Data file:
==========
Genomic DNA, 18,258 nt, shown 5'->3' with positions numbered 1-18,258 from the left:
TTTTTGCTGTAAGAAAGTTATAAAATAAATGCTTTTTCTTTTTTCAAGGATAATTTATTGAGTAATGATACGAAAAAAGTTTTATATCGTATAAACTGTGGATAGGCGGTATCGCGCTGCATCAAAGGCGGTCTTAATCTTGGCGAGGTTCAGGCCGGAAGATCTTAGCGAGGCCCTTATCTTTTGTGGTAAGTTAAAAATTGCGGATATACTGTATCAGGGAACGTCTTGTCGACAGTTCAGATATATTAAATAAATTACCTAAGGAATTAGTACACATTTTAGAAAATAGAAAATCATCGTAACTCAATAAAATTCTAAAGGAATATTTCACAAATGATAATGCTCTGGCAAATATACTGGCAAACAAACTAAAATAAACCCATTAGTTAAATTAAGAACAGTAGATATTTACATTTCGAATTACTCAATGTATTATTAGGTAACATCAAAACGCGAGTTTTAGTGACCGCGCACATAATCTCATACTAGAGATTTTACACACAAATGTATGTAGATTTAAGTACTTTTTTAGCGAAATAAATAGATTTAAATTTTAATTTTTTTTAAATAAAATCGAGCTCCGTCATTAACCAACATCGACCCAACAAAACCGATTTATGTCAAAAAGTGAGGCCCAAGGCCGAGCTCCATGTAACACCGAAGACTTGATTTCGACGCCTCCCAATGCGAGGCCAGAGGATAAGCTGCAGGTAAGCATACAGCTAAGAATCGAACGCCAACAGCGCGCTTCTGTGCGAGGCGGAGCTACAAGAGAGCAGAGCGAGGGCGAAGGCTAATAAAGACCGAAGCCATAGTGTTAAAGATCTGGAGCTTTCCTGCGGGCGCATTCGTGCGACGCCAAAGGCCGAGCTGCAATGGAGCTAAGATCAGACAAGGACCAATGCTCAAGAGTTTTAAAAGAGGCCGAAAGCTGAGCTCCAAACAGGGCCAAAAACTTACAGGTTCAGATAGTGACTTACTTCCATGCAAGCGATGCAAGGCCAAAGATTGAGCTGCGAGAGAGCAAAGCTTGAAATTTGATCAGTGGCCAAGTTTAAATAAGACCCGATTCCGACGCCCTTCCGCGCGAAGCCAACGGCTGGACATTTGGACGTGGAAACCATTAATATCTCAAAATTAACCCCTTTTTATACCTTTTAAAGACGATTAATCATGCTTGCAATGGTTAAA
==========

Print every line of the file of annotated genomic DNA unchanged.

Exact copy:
Genomic DNA, 18,258 nt, shown 5'->3' with positions numbered 1-18,258 from the left:
TTTTTGCTGTAAGAAAGTTATAAAATAAATGCTTTTTCTTTTTTCAAGGATAATTTATTGAGTAATGATACGAAAAAAGTTTTATATCGTATAAACTGTGGATAGGCGGTATCGCGCTGCATCAAAGGCGGTCTTAATCTTGGCGAGGTTCAGGCCGGAAGATCTTAGCGAGGCCCTTATCTTTTGTGGTAAGTTAAAAATTGCGGATATACTGTATCAGGGAACGTCTTGTCGACAGTTCAGATATATTAAATAAATTACCTAAGGAATTAGTACACATTTTAGAAAATAGAAAATCATCGTAACTCAATAAAATTCTAAAGGAATATTTCACAAATGATAATGCTCTGGCAAATATACTGGCAAACAAACTAAAATAAACCCATTAGTTAAATTAAGAACAGTAGATATTTACATTTCGAATTACTCAATGTATTATTAGGTAACATCAAAACGCGAGTTTTAGTGACCGCGCACATAATCTCATACTAGAGATTTTACACACAAATGTATGTAGATTTAAGTACTTTTTTAGCGAAATAAATAGATTTAAATTTTAATTTTTTTTAAATAAAATCGAGCTCCGTCATTAACCAACATCGACCCAACAAAACCGATTTATGTCAAAAAGTGAGGCCCAAGGCCGAGCTCCATGTAACACCGAAGACTTGATTTCGACGCCTCCCAATGCGAGGCCAGAGGATAAGCTGCAGGTAAGCATACAGCTAAGAATCGAACGCCAACAGCGCGCTTCTGTGCGAGGCGGAGCTACAAGAGAGCAGAGCGAGGGCGAAGGCTAATAAAGACCGAAGCCATAGTGTTAAAGATCTGGAGCTTTCCTGCGGGCGCATTCGTGCGACGCCAAAGGCCGAGCTGCAATGGAGCTAAGATCAGACAAGGACCAATGCTCAAGAGTTTTAAAAGAGGCCGAAAGCTGAGCTCCAAACAGGGCCAAAAACTTACAGGTTCAGATAGTGACTTACTTCCATGCAAGCGATGCAAGGCCAAAGATTGAGCTGCGAGAGAGCAAAGCTTGAAATTTGATCAGTGGCCAAGTTTAAATAAGACCCGATTCCGACGCCCTTCCGCGCGAAGCCAACGGCTGGACATTTGGACGTGGAAACCATTAATATCTCAAAATTAACCCCTTTTTATACCTTTTAAAGACGATTAATCATGCTTGCAATGGTTAAA